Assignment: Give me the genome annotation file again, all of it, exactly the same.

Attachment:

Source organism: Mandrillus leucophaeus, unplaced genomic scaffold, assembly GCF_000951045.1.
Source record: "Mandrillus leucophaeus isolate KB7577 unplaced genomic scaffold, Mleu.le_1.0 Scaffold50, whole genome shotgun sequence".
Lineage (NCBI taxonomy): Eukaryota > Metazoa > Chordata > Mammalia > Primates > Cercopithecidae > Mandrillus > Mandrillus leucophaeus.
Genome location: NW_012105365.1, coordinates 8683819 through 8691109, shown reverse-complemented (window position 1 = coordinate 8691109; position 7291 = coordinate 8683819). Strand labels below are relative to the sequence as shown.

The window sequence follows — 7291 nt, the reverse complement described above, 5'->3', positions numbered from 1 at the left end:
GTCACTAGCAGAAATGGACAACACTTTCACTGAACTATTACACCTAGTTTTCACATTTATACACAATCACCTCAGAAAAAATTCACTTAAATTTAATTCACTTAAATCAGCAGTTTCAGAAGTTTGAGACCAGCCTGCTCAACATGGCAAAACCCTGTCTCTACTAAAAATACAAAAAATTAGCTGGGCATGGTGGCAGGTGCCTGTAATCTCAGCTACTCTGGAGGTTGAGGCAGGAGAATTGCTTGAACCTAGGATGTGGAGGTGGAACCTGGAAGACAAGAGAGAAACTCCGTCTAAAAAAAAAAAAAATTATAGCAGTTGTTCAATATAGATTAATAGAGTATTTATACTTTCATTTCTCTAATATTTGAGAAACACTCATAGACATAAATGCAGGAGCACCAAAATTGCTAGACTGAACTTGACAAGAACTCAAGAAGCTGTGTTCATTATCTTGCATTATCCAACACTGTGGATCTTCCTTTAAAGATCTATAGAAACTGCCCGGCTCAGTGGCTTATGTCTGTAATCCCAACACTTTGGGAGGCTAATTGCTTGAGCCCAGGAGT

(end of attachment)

Source organism: Mandrillus leucophaeus, unplaced genomic scaffold, assembly GCF_000951045.1.
Source record: "Mandrillus leucophaeus isolate KB7577 unplaced genomic scaffold, Mleu.le_1.0 Scaffold50, whole genome shotgun sequence".
Lineage (NCBI taxonomy): Eukaryota > Metazoa > Chordata > Mammalia > Primates > Cercopithecidae > Mandrillus > Mandrillus leucophaeus.
Genome location: NW_012105365.1, coordinates 8683819 through 8691109, shown reverse-complemented (window position 1 = coordinate 8691109; position 7291 = coordinate 8683819). Strand labels below are relative to the sequence as shown.

The window sequence follows — 7291 nt, the reverse complement described above, 5'->3', positions numbered from 1 at the left end:
GTCACTAGCAGAAATGGACAACACTTTCACTGAACTATTACACCTAGTTTTCACATTTATACACAATCACCTCAGAAAAAATTCACTTAAATTTAATTCACTTAAATCAGCAGTTTCAGAAGTTTGAGACCAGCCTGCTCAACATGGCAAAACCCTGTCTCTACTAAAAATACAAAAAATTAGCTGGGCATGGTGGCAGGTGCCTGTAATCTCAGCTACTCTGGAGGTTGAGGCAGGAGAATTGCTTGAACCTAGGATGTGGAGGTGGAACCTGGAAGACAAGAGAGAAACTCCGTCTAAAAAAAAAAAAAATTATAGCAGTTGTTCAATATAGATTAATAGAGTATTTATACTTTCATTTCTCTAATATTTGAGAAACACTCATAGACATAAATGCAGGAGCACCAAAATTGCTAGACTGAACTTGACAAGAACTCAAGAAGCTGTGTTCATTATCTTGCATTATCCAACACTGTGGATCTTCCTTTAAAGATCTATAGAAACTGCCCGGCTCAGTGGCTTATGTCTGTAATCCCAACACTTTGGGAGGCTAATTGCTTGAGCCCAGGAGT